Unheated areas, such as basements and attics, place added demands on your ventilation system. Keep the connections as straight as possible in these areas. Add insulation or insulating blankets in drafty areas. Major joints in these areas need at least three metal screws securing the ducts. Dampers that direct and deflect airflow must move freely. Replace rusty ducts right away, and look for unusual moisture from nearby pipes or drains.

Air filters are inexpensive, yet often forgotten factors in heating and air conditioning systems. Dirty filters are easy to replace. Sophisticated filters with allergen and odor traps restrict the airflow more than basic filters, but keep your furnace and your air free of small duct particles and contaminants. All types of air filters require timely maintenance. Insert the filter with the arrow going toward the furnace. Improperly placed and old, dirty filters make your system work harder and reduce its overall efficiency.
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Wall Heaters 101: Your Complete Guide

Electric Wall Heater in Bathroom

Wall heaters are heating units that are installed in or attached directly to a wall. They are most commonly used in studio apartments, compact living spaces and smaller offices, because they generate a good amount of heat suitable for keeping small areas warm, yet don’t take up any valuable floor space. In the early 1950s, wall-mounted heaters became a common alternative to baseboard heaters and portable space heaters in apartment buildings and home designs.

Let’s take a closer look at how an electric wall-mounted heater can keep you warm, and save your money at the same time.

The Evolution of the Wall Heater

The wall heater was derived from the radiator. Radiators used boilers to heat water that flowed through the pipes of homes and apartment buildings. The water pipes led to radiator units made from cast iron, in turn heating the space. While there are many buildings and homes that still use radiators today, their popularity declined with the introduction of the gas heater.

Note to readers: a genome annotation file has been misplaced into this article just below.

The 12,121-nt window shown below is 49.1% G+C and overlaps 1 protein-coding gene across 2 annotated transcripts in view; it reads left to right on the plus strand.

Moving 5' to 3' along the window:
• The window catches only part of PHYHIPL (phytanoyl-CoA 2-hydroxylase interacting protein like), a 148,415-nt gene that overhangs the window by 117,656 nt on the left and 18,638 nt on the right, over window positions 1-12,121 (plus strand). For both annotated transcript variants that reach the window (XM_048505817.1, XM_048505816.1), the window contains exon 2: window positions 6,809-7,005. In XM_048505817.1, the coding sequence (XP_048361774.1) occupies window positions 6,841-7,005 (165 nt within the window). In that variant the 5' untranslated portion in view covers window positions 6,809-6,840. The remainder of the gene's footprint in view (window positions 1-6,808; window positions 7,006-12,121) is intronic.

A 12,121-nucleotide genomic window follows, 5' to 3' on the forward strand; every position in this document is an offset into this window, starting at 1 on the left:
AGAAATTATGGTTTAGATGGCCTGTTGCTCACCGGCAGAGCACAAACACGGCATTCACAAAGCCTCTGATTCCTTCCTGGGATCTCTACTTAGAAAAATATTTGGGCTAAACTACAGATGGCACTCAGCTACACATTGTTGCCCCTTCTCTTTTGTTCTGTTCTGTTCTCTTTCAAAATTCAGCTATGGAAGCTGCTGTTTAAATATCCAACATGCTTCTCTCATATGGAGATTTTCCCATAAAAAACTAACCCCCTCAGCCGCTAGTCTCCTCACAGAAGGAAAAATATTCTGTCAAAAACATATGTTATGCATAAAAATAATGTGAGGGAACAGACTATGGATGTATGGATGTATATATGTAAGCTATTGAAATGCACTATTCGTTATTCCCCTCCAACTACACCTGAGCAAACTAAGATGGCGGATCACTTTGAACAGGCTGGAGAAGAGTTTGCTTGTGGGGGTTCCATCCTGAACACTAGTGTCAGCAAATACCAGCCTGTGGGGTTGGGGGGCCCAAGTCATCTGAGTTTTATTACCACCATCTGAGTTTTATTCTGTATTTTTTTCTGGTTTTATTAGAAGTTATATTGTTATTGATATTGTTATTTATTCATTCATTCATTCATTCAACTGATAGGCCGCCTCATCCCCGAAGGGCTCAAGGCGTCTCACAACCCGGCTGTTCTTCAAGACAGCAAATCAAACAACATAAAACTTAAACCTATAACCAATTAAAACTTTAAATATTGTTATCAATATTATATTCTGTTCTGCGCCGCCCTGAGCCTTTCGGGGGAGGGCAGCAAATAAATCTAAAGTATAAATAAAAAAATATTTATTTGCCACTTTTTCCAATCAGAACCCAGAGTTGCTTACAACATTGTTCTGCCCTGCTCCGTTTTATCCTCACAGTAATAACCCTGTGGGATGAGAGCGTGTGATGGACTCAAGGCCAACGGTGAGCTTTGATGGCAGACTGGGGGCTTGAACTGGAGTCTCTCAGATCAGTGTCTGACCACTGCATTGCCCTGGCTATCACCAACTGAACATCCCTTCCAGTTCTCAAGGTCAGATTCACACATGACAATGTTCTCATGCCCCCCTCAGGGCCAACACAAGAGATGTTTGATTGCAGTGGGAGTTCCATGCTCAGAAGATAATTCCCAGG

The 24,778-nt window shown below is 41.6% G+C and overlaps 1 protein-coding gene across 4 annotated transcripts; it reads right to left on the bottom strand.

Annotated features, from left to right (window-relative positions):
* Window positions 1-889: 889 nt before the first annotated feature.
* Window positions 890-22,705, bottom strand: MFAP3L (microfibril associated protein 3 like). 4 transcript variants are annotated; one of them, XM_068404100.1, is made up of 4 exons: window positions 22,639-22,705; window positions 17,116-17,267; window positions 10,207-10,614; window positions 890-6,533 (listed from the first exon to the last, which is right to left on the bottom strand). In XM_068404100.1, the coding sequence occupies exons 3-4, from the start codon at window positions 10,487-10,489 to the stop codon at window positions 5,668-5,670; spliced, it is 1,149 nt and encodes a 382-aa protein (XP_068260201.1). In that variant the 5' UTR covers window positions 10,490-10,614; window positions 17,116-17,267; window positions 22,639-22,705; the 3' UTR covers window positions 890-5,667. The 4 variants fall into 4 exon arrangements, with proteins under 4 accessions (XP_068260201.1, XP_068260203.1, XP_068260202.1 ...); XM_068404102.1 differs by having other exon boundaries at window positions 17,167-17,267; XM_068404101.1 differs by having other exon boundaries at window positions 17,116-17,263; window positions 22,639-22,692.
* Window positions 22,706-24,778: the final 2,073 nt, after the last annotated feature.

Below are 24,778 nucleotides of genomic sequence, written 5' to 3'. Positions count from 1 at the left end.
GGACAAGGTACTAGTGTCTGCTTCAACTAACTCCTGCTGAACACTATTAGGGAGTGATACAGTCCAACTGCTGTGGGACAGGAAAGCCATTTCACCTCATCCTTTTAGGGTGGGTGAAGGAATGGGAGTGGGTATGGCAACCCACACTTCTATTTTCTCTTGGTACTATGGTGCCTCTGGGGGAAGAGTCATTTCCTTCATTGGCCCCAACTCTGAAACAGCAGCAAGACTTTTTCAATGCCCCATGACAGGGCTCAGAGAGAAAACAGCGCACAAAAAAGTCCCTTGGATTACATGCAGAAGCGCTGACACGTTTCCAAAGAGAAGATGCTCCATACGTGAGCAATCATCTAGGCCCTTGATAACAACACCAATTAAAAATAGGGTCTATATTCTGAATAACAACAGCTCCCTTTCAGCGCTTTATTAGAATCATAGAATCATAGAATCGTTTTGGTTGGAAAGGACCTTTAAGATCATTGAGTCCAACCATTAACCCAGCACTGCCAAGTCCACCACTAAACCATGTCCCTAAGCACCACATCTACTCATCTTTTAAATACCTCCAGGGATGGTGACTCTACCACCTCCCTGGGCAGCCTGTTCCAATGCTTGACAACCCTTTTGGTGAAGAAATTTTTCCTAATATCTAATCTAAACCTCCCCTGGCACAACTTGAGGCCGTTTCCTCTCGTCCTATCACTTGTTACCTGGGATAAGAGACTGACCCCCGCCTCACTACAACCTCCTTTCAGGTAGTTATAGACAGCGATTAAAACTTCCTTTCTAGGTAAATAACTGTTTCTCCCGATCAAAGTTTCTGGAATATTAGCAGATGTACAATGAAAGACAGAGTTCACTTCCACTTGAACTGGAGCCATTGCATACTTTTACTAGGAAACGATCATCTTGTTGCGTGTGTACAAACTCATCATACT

Gas heaters are installed directly on the walls, allowing for free-flowing heat. Gas heaters are lit from the bottom using a pilot light. They are a low-cost alternative to electric wall heaters. Early gas wall heaters required a ventilation system, but the ventless gas wall heater was invented later to eliminate the additional ventilation that posed problems for some people.

Electric wall heaters followed the gas heater and continue to be a front runner in space-heating options. They consist of a metal body and an internal heating element. Early heating elements consisted of porcelain bricks, and as the designs evolved, tubes or heating coils replaced the traditional methods. The heating element is heated through the electrical current, and heat is expelled into your living space via the wall unit.
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6 Tips to Save Money on Winter Heating Bills

Brace yourselves, winter is coming. As such, it is never too early to start planning ahead for the annual rise in winter heating costs.

A common misconception is that the most effective ways to decrease energy costs is by resorting to expensive, large-scale solutions such as installing new insulation throughout your home. Sure, that will definitely work at keeping you warm, but it will also cost you an arm and a leg to do so. The truth is that there are a number of small things you can do right now to help chip away at the overall amount of energy you use this winter. If done correctly, these small changes will lead to big savings. The key is taking the time to assess your needs and choosing the approach which best matches your goals while limiting your expenses.

Stay warm with these six tips to saving money on your winter heating bills.